"The spirits are calling people here to kill themselves, the spirits of the people who have committed suicide before," he says. He and 50 monks from his temple have come here for the first time this year to construct a temporary altar in the car park and pray for the repose of the troubled spirits of Aokigahara. "The spirits draw the unhappy people here," he says. "Prayers bring them peace, and send them home rather than doing mischief. That's why we're here." And here, on the slopes of Mount Fuji, it is easy to believe him.

For as long as recorded history, the area has been dotted with various places of worship, both conventional and unorthodox. Aum Shinri Kyo, the crazed cult that released nerve gas on the Tokyo subway, built its headquarters close to here. The great mountain is itself a giant deity of the indigenous Shinto cult; in the whole of Japan, there is absolutely nowhere that is more symbolically Japanese than Mount Fuji. And nothing is more symptomatic of Japan's present state of national health than suicide.

Finland and Hungary, it is true, have higher suicide rates, but of the major industrialised countries, and of all the countries of in Asia, no population is more prone to self-destruction than the Japanese. In 1998, the annual number exceeded 30,000 for the first time ever; last year it rose again to 33,048.

More than 12,000 children every year lose a parent to suicide; 25,500 of the victims are man, many of them in middle age. The profile of the victims themselves, and the timing of the suicide boom, corresponds with those of Japan's economic crisis, which began in the early 1990s and which has affected most of all the middle-aged and the middle-ranking whose corporations, small businesses and investments have been stricken by restructuring, bankruptcy and collapse.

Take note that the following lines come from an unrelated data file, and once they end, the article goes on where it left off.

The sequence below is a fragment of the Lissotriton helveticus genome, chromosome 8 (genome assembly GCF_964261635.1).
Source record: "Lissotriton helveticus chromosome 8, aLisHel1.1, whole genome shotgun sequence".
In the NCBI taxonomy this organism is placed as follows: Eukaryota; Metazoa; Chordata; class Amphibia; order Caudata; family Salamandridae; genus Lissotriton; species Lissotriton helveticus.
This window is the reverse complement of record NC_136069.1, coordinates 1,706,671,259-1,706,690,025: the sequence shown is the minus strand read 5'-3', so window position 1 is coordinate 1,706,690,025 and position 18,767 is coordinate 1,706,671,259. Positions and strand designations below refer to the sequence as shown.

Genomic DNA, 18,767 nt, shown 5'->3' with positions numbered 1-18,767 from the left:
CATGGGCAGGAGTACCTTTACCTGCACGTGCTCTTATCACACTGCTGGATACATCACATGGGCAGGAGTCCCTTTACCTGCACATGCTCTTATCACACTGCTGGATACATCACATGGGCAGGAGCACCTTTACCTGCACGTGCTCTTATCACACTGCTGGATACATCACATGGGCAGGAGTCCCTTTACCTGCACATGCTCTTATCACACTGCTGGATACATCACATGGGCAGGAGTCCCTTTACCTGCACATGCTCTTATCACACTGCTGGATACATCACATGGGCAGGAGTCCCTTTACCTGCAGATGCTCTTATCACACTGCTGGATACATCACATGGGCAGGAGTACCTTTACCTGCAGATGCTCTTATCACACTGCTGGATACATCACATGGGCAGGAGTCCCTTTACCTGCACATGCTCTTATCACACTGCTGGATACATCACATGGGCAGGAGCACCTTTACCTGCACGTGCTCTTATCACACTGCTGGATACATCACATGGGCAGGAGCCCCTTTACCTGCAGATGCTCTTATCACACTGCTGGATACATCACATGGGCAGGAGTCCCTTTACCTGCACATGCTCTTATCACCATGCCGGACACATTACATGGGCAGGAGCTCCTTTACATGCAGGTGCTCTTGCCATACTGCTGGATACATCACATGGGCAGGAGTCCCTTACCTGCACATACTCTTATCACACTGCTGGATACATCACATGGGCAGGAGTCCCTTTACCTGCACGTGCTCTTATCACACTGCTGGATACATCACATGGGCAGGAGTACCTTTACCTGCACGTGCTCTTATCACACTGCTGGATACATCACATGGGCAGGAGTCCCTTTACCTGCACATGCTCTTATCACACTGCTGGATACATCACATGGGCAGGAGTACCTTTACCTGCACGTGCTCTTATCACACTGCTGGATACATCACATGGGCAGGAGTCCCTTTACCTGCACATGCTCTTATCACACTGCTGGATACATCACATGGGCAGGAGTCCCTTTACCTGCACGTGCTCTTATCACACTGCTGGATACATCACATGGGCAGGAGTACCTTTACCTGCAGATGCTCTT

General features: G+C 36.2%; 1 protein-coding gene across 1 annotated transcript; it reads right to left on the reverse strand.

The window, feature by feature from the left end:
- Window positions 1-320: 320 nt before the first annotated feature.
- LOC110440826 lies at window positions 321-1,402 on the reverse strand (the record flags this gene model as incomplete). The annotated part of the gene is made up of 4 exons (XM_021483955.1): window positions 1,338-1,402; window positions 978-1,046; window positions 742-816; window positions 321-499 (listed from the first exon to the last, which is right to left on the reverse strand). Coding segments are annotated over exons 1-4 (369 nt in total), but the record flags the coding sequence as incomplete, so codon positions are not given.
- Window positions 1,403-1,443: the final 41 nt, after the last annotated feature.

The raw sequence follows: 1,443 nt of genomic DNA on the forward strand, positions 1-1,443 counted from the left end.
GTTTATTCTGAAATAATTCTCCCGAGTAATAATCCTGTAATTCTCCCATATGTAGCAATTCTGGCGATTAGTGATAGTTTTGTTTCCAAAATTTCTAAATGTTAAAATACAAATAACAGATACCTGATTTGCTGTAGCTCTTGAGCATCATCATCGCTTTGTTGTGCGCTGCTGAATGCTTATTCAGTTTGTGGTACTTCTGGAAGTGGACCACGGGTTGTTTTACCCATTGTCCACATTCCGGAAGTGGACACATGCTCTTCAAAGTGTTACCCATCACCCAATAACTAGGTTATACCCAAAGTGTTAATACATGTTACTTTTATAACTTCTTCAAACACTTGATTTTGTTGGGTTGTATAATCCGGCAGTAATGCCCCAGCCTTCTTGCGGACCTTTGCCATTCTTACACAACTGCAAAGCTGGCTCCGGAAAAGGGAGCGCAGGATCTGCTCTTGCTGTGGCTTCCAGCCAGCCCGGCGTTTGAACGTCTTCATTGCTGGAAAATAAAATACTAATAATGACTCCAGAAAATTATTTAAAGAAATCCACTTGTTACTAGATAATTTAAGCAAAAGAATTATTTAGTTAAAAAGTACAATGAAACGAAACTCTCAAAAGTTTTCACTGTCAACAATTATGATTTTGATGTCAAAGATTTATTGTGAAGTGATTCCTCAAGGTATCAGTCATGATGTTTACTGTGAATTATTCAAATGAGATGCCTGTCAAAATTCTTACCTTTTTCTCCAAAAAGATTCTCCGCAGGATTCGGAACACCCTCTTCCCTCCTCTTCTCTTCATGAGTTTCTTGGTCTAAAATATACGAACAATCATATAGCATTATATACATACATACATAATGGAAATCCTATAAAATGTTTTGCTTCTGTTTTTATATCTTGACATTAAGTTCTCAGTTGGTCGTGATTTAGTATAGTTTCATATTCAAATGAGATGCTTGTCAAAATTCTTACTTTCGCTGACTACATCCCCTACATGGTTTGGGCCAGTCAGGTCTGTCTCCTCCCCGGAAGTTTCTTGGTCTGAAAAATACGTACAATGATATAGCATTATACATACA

Railway stations in Tokyo have taken to placing mirrors along platforms - the idea is that the sight of his own reflection will prompt the would-be suicide to think again, pause, and save the transport companies a fortune in delays and clean up costs. The ministries of Labour and Health and Welfare have asked for £2.3m to be put aside for measures to combat suicide. But everyone knows that the only reliable way to reduce the suicide rate is an economic recovery - and that even in boom times, the number of Japanese people who can find no alternative to taking their own lives is higher than any comparable country. Until then they will continue to converge on the beautiful cone of Mount Fuji, and a lonely, twilit death in the Sea of Trees.

* A documentary about suicide in Japan, directed by Richard Alwyn, will be shown later this year as part of Channel 4's Japan season